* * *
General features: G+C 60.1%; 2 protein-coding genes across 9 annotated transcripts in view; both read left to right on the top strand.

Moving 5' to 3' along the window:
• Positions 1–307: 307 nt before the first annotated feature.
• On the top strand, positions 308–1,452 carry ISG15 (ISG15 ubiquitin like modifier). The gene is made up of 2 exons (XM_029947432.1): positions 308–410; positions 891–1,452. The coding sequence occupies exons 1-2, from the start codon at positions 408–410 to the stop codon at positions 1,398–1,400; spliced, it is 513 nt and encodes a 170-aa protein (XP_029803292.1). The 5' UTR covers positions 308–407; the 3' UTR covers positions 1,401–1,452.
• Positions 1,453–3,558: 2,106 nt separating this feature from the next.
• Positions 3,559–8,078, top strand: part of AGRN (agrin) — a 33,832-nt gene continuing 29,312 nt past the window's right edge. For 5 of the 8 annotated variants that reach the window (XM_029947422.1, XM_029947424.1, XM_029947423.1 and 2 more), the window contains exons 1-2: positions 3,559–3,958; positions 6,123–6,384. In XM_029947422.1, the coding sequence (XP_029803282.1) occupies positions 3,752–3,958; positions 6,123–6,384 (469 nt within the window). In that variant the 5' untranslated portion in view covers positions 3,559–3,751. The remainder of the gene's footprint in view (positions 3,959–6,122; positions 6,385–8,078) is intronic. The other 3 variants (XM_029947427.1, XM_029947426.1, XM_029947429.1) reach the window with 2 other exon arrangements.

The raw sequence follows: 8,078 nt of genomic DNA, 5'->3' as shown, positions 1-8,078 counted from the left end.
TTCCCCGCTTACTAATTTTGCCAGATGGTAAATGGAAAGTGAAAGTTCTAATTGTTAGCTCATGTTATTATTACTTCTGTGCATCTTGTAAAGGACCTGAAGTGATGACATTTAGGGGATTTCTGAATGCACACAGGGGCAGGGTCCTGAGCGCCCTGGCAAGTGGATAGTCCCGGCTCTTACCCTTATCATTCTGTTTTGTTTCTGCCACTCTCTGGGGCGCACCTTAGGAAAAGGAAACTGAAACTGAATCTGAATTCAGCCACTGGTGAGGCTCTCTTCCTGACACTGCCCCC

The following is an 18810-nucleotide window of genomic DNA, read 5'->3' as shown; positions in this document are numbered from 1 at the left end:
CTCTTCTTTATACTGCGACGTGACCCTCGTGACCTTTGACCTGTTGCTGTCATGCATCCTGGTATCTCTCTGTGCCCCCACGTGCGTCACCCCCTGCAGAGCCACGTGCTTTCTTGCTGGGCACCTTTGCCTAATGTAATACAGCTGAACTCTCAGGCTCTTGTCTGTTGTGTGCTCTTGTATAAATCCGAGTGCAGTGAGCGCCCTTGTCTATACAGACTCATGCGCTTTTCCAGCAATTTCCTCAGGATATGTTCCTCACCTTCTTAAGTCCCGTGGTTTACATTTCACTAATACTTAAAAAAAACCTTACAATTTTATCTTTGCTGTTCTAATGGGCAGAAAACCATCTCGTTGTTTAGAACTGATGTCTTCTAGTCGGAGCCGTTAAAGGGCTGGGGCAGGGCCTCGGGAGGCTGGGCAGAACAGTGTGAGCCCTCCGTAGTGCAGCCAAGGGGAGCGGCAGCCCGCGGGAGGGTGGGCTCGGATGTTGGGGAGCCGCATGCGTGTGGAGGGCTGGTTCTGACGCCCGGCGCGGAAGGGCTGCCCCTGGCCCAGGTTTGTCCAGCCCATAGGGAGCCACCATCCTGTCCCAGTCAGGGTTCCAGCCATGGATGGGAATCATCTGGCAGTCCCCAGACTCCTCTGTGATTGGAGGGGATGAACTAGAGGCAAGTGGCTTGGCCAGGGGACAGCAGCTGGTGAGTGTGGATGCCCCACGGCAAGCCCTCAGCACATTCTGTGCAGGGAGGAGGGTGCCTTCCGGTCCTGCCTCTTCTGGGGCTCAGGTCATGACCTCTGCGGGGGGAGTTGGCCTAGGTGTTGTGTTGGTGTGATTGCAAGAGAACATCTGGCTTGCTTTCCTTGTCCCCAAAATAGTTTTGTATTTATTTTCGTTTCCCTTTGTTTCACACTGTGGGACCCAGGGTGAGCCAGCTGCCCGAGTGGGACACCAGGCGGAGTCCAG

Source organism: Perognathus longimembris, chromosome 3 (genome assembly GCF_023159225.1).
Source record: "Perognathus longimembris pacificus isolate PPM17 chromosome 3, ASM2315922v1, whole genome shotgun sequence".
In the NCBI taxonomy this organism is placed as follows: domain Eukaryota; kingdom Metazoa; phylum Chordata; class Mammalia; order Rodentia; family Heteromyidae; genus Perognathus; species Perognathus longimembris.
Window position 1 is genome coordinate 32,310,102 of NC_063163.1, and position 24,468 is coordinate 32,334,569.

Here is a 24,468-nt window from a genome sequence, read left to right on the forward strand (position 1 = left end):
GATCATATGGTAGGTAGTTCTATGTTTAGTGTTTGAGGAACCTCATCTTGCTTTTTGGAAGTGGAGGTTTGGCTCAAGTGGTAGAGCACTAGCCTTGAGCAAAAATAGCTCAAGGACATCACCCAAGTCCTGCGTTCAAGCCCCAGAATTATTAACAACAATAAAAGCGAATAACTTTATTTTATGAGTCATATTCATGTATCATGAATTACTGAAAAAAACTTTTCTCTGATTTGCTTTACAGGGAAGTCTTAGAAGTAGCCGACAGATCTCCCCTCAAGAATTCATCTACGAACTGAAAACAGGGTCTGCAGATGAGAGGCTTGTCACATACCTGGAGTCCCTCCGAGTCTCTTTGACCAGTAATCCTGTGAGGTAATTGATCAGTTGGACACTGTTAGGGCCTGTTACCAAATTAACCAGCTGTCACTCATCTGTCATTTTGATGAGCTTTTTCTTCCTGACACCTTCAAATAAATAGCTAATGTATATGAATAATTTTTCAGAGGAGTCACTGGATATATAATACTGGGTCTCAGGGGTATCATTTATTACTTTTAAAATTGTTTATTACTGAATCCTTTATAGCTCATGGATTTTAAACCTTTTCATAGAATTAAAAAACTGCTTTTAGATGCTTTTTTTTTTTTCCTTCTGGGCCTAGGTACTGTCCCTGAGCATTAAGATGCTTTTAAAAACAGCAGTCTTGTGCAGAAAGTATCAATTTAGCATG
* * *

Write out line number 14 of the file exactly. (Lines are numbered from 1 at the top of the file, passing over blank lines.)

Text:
Window position 1 is genome coordinate 32,310,102 of NC_063163.1, and position 24,468 is coordinate 32,334,569.